7:05pm PT by Richard Newby
'Lovecraft Country' Travels Overseas to Answer a Deadly Mystery
[This story contains spoilers for season one, episode six of HBO's Lovecraft Country, "Meet Me in Daegu."]
"What are you?" Tic (Jonathan Majors) asked the woman on the other end of the phone line at the conclusion of the previous episode, the woman who has been haunting his dreams and nightmares since the beginning of the season, the woman who has left Tic caught up in a mysterious game of phone tag. In the sixth episode, we finally get answers — and in true Lovecraft Country fashion, the answers only lead to more questions.
Episode six of Lovecraft Country, "Meet Me in Daegu," directed by Helen Shaver, and written by Misha Green and Kevin Lau, formally introduces viewers to Ji-Ah (Jamie Chung), the South Korean woman who has taken the form of Dejah Thoris in Tic's dream sequence in the first episode, and an enemy soldier during his waking nightmare in the second. While a romantic entanglement between the two was suggested in previous episodes, the relationship between Ji-Ah and Tic is far more complicated than a long-distance relationship.
In Daegu, South Korea, 1949, Ji-Ah is at the movie theater watching Judy Garland in Meet Me in St. Louis, which the title of this episode of Lovecraft Country is in reference to. Ji-Ah is swept up in the music and romance on the screen. Once the theater clears out, she has a fantasy in which she's performing "The Trolley Song." The musical number is a callback to Tic's dream sequence in the pilot episode after he falls asleep while reading Edgar Rice Burroughs' A Princess of Mars. The way in which Ji-Ah becomes fully involved in the fantasy of her dreamscape is the first indication of similarities between she and Tic.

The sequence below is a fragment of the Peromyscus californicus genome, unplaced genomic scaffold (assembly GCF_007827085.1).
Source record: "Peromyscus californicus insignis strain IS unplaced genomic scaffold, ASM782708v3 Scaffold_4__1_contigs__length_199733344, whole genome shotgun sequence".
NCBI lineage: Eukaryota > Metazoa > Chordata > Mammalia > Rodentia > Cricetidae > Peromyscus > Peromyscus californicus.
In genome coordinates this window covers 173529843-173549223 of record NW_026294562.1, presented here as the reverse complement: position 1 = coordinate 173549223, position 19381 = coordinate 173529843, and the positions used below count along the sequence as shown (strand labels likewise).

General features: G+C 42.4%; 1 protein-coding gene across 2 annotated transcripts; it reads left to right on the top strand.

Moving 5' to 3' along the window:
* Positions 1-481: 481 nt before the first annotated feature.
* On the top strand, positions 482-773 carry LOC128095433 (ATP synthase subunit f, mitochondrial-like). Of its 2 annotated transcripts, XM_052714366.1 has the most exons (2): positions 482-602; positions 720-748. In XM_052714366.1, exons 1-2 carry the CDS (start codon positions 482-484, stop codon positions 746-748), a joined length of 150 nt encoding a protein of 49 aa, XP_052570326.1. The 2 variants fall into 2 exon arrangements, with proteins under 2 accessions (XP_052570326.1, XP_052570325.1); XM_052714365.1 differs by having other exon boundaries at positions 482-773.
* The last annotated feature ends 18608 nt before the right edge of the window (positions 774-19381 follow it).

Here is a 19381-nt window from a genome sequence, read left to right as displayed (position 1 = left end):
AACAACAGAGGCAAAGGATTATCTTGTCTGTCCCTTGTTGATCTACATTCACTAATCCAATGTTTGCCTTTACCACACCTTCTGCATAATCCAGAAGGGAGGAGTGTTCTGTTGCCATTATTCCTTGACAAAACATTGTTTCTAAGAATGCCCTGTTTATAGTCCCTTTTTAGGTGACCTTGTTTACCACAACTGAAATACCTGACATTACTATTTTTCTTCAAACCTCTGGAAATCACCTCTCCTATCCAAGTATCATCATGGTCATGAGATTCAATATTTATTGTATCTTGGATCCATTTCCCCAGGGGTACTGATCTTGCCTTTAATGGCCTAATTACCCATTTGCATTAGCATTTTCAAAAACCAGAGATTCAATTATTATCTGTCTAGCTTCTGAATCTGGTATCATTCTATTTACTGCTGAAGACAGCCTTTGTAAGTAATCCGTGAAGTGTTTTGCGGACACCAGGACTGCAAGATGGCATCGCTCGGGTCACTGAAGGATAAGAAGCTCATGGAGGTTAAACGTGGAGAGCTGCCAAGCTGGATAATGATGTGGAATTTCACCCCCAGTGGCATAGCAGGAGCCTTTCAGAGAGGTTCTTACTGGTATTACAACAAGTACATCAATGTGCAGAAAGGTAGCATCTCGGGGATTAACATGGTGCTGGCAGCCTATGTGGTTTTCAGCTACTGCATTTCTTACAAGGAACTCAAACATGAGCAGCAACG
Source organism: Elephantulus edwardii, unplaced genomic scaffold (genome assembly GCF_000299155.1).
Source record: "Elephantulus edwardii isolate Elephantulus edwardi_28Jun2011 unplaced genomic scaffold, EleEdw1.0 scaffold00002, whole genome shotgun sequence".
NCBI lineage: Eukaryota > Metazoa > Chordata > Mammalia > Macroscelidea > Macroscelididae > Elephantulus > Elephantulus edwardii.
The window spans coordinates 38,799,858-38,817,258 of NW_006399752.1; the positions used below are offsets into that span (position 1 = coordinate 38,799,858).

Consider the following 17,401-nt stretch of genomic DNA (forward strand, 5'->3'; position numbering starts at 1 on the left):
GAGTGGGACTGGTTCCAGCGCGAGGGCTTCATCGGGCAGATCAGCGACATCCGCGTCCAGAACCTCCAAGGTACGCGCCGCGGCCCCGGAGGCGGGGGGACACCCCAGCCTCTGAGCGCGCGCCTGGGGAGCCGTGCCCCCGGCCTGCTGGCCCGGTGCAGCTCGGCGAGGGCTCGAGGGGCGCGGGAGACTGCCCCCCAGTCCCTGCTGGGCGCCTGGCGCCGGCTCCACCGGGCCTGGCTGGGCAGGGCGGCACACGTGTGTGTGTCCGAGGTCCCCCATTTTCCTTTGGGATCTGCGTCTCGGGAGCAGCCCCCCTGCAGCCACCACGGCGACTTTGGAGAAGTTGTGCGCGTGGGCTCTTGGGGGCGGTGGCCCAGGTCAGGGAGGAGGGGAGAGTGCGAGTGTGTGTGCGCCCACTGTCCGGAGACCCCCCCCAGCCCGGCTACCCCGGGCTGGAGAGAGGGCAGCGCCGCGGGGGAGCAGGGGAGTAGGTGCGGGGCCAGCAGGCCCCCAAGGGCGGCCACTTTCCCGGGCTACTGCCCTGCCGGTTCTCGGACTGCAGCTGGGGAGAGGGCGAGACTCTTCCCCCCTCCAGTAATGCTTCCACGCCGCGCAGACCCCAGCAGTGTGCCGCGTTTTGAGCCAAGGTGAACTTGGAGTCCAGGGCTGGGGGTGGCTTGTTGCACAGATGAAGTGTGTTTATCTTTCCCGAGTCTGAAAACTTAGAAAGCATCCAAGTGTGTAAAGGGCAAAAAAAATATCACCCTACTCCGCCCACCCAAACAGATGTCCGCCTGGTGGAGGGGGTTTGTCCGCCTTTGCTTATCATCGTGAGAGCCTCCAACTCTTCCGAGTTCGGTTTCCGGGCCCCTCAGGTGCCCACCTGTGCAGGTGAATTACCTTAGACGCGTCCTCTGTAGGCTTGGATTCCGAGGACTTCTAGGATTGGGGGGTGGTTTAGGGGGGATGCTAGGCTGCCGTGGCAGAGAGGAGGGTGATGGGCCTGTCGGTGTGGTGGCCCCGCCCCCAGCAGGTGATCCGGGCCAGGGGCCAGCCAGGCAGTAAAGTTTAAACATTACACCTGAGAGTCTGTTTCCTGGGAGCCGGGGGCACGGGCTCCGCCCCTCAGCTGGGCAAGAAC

Ji-Ah's reality is far different from the Judy Garland movies she finds her escape in. She's a poor nursing student, who lives with her mother, Soon Hee (Cindy Chang), who she calls Umma. Umma is insistent that she find men to help them out of the situation they're in. Initially it seems Ji-Ah's mother is encouraging her to prostitute herself, despite her success as a nursing student. After a disastrous singles swap with her fellow triage nurses, Ji-Ah confides in her best friend Young-Ja Unni (Prisca Kim) about her mother's expectations. Young-Ja says, "Sometimes mothers want what's best for them...not what's best for us." Later that night, Ji-Ah picks up a man at a bar and brings him back to her place. They have sex, and at first, it all seems very romantic — until nine hairy tails-like appendages emerge out of every orifice of Ji-Ah's body and attach themselves to the man. She sees a vision of the man's past and future and then pulls him apart, his body bursting and showering her in blood. Umma comes in and knowingly says: "Ten more."